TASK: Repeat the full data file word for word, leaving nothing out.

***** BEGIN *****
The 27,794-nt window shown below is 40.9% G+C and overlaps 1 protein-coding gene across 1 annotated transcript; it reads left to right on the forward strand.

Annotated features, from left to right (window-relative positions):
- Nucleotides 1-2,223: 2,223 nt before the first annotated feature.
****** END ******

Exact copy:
The 27,794-nt window shown below is 40.9% G+C and overlaps 1 protein-coding gene across 1 annotated transcript; it reads left to right on the forward strand.

Annotated features, from left to right (window-relative positions):
- Nucleotides 1-2,223: 2,223 nt before the first annotated feature.